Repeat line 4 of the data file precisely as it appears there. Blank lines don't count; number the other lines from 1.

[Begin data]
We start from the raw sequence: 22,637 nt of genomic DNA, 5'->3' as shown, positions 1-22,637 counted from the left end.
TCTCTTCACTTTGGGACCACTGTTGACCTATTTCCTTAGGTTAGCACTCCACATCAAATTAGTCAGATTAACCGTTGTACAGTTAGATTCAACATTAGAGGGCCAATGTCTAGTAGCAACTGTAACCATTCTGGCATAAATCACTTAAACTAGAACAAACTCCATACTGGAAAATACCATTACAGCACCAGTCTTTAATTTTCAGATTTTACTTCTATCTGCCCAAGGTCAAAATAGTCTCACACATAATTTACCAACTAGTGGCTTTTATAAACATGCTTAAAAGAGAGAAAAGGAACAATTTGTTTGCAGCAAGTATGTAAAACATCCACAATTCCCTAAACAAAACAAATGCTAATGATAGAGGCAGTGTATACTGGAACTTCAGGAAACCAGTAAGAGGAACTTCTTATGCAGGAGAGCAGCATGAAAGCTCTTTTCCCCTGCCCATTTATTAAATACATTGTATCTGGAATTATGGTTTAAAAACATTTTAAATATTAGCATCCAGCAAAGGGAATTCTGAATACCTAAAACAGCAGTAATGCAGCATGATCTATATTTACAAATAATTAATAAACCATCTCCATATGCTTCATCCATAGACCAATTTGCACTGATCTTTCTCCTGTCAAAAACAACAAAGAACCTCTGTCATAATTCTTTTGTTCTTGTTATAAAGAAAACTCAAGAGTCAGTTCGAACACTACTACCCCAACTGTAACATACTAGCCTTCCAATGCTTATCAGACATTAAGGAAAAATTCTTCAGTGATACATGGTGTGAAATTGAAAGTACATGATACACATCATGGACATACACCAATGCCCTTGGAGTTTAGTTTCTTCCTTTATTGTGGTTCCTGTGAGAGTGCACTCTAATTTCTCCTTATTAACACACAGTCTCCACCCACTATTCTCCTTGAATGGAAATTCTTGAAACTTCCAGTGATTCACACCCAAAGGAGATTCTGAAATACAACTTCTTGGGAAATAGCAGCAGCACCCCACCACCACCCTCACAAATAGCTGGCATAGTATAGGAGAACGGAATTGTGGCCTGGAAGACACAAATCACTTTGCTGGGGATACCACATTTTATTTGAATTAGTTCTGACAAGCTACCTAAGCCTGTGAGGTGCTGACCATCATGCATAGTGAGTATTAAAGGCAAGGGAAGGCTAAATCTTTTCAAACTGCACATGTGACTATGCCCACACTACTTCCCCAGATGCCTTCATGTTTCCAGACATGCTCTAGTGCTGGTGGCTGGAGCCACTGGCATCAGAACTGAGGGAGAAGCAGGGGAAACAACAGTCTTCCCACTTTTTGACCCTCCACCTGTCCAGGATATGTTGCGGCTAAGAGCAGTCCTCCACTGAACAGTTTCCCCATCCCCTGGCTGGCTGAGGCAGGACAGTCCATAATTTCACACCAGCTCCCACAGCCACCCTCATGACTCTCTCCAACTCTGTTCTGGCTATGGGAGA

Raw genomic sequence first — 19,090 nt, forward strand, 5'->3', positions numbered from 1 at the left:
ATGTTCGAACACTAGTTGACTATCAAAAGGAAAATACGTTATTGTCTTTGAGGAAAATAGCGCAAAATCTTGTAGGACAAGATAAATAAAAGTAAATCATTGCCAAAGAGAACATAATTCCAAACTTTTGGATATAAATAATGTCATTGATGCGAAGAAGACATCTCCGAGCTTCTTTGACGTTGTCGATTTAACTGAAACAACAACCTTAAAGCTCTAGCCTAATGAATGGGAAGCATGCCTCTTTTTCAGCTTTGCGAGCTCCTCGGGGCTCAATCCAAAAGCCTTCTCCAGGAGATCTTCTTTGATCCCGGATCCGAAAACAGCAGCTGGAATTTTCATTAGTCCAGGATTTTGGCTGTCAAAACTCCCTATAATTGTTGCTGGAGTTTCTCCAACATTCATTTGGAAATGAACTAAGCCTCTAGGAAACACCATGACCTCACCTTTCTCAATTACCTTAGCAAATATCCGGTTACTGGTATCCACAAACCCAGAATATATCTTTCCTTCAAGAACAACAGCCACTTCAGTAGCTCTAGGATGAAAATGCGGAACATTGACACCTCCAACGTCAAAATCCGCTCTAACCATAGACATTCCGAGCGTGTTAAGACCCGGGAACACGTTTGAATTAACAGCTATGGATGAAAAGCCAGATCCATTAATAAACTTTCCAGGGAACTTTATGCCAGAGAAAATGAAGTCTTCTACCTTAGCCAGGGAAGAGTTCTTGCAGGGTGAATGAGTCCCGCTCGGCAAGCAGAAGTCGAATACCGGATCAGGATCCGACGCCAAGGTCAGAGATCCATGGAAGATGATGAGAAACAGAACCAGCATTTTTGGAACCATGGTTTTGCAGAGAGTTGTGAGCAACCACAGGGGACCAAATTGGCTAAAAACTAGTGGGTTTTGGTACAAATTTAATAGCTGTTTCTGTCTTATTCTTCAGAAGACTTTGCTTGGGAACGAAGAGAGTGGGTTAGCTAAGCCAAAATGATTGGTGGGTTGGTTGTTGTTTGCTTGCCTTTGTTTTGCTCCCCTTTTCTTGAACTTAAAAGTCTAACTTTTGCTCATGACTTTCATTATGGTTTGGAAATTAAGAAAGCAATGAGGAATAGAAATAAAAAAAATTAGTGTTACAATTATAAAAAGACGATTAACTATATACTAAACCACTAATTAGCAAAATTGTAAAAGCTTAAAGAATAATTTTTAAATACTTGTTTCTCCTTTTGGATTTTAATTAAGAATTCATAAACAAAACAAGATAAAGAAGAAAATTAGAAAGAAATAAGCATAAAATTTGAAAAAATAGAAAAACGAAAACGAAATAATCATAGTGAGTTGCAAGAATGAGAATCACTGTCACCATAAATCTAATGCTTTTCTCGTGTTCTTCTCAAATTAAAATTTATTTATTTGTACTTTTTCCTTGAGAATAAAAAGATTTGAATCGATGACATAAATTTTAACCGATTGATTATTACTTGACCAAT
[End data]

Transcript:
ATGTTCGAACACTAGTTGACTATCAAAAGGAAAATACGTTATTGTCTTTGAGGAAAATAGCGCAAAATCTTGTAGGACAAGATAAATAAAAGTAAATCATTGCCAAAGAGAACATAATTCCAAACTTTTGGATATAAATAATGTCATTGATGCGAAGAAGACATCTCCGAGCTTCTTTGACGTTGTCGATTTAACTGAAACAACAACCTTAAAGCTCTAGCCTAATGAATGGGAAGCATGCCTCTTTTTCAGCTTTGCGAGCTCCTCGGGGCTCAATCCAAAAGCCTTCTCCAGGAGATCTTCTTTGATCCCGGATCCGAAAACAGCAGCTGGAATTTTCATTAGTCCAGGATTTTGGCTGTCAAAACTCCCTATAATTGTTGCTGGAGTTTCTCCAACATTCATTTGGAAATGAACTAAGCCTCTAGGAAACACCATGACCTCACCTTTCTCAATTACCTTAGCAAATATCCGGTTACTGGTATCCACAAACCCAGAATATATCTTTCCTTCAAGAACAACAGCCACTTCAGTAGCTCTAGGATGAAAATGCGGAACATTGACACCTCCAACGTCAAAATCCGCTCTAACCATAGACATTCCGAGCGTGTTAAGACCCGGGAACACGTTTGAATTAACAGCTATGGATGAAAAGCCAGATCCATTAATAAACTTTCCAGGGAACTTTATGCCAGAGAAAATGAAGTCTTCTACCTTAGCCAGGGAAGAGTTCTTGCAGGGTGAATGAGTCCCGCTCGGCAAGCAGAAGTCGAATACCGGATCAGGATCCGACGCCAAGGTCAGAGATCCATGGAAGATGATGAGAAACAGAACCAGCATTTTTGGAACCATGGTTTTGCAGAGAGTTGTGAGCAACCACAGGGGACCAAATTGGCTAAAAACTAGTGGGTTTTGGTACAAATTTAATAGCTGTTTCTGTCTTATTCTTCAGAAGACTTTGCTTGGGAACGAAGAGAGTGGGTTAGCTAAGCCAAAATGATTGGTGGGTTGGTTGTTGTTTGCTTGCCTTTGTTTTGCTCCCCTTTTCTTGAACTTAAAAGTCTAACTTTTGCTCATGACTTTCATTATGGTTTGGAAATTAAGAAAGCAATGAGGAATAGAAATAAAAAAAATTAGTGTTACAATTATAAAAAGACGATTAACTATATACTAAACCACTAATTAGCAAAATTGTAAAAGCTTAAAGAATAATTTTTAAATACTTGTTTCTCCTTTTGGATTTTAATTAAGAATTCATAAACAAAACAAGATAAAGAAGAAAATTAGAAAGAAATAAGCATAAAATTTGAAAAAATAGAAAAACGAAAACGAAATAATCATAGTGAGTTGCAAGAATGAGAATCACTGTCACCATAAATCTAATGCTTTTCTCGTGTTCTTCTCAAATTAAAATTTATTTATTTGTACTTTTTCCTTGAGAATAAAAAGATTTGAATCGATGACATAAATTTTAACCGATTGATTATTACTTGACCAAT